Back in 2012, led by Dr. Rumalie Corvera, the Ruth Foundation for Palliative Care was formed with the primary purpose of providing community-based opportunities for service in the care of the homebound elderly, and those with life-limiting illnesses. Quite often, these are the marginalized who are sent back home from the hospital with no regard for continued care. This is complemented by the pushing for the training and education in palliative and hospice care for nurses, volunteers, and other health professionals. Along with the control of pain, and distressful physical symptoms, psycho-social care is also a key component of palliative care. The need for this became more than evident when back in 2015, a survey called the Philippines, “one of the worse places to die.”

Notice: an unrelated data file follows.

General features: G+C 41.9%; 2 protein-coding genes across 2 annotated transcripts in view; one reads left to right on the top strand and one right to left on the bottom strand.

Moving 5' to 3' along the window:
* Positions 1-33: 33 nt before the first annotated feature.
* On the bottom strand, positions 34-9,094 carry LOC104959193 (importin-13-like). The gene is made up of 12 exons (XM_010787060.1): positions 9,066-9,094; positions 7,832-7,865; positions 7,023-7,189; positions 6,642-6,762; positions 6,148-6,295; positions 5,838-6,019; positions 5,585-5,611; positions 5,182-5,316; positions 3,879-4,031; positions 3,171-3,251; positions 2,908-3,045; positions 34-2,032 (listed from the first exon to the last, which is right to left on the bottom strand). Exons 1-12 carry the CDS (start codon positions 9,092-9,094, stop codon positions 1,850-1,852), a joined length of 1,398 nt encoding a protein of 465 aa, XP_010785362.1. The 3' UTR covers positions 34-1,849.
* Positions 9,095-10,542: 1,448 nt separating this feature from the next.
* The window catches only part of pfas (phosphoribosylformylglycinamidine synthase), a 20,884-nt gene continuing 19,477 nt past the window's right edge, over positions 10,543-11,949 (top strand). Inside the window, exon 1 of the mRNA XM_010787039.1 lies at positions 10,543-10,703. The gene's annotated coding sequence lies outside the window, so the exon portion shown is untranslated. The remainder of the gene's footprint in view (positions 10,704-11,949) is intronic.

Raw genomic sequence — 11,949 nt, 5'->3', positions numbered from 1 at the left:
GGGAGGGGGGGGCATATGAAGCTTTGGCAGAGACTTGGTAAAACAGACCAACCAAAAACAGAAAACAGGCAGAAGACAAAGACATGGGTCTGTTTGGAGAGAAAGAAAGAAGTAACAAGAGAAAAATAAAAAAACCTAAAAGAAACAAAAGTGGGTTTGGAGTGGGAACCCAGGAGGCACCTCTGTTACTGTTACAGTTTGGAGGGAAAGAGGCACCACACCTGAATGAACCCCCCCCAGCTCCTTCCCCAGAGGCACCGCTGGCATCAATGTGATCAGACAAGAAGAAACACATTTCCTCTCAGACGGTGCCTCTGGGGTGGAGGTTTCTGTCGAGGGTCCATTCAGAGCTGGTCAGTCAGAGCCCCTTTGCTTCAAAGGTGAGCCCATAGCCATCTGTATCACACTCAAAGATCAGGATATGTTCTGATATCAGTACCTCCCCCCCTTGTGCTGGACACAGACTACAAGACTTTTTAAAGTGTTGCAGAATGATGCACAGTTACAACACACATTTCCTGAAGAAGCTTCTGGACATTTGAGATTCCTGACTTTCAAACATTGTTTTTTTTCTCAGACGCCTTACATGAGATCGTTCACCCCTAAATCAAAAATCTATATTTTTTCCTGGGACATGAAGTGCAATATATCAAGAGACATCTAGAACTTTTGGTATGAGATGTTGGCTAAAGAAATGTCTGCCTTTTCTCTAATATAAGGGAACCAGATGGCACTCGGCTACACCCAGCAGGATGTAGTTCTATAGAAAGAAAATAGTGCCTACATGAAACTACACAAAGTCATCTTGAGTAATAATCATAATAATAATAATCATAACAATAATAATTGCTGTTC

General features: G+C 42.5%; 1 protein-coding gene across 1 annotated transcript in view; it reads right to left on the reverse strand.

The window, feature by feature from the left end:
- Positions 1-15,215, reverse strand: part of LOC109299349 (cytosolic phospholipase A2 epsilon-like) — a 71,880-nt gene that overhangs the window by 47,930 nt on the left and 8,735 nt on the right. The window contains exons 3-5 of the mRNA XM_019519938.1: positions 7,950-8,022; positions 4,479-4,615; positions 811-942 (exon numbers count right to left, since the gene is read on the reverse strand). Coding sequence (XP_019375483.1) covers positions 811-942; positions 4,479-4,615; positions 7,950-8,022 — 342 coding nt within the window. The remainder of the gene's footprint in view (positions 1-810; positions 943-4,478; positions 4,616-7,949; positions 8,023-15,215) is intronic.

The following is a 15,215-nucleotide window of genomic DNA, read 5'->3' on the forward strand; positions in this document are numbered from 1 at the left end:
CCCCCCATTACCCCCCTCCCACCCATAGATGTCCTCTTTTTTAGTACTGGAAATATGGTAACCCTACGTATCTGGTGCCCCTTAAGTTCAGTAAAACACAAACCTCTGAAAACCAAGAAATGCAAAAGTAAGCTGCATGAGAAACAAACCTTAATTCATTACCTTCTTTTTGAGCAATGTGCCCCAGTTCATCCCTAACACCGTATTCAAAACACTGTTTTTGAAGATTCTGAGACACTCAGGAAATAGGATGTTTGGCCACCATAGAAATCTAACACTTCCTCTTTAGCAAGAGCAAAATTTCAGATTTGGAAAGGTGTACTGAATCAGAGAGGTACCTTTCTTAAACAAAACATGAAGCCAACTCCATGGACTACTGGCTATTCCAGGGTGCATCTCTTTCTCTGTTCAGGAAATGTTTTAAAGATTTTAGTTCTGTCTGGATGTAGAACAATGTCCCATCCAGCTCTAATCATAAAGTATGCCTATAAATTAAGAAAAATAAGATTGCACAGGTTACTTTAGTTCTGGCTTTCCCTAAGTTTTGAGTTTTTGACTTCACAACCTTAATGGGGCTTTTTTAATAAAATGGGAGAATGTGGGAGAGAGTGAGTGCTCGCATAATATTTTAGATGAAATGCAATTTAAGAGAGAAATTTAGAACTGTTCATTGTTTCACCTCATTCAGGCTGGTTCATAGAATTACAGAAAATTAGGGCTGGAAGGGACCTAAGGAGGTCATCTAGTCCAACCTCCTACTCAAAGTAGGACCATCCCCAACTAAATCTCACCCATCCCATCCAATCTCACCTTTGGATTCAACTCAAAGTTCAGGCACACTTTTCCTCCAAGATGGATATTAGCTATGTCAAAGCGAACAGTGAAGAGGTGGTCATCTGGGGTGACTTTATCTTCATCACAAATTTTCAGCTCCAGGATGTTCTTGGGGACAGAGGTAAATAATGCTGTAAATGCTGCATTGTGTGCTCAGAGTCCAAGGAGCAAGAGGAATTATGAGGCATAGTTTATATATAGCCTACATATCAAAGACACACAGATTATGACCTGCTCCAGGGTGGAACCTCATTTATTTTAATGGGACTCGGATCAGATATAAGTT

The onset in 2020 of the COVID pandemic saw food access choked, job availability strangled, and the Ruth Foundation had nurses giving instructions on palliative care to the family members over the phone, as these nurses were subject to mobility restrictions. In order to help alleviate the situation, and inspired by the Dignity Kitchen in Singapore—where local food meets societal good, the Ruth Foundation started their own Compassionate Community Kitchen (CCK).

Dra. Rumalie Corvera during the CCK media event

What the CCK does is distribute weekly, free meals to the palliative patients who are part of the regular beneficiaries of the CCK/Ruth Foundation. This include the Ruth Foundation Palliative and Hospice Care patients, the Barangay Munting Ilog residents who are 80 years old and above, the cancer-afflicted children at the Shelter of Hope and at CHILD Haus, and abandoned and homeless elders at House of Somang.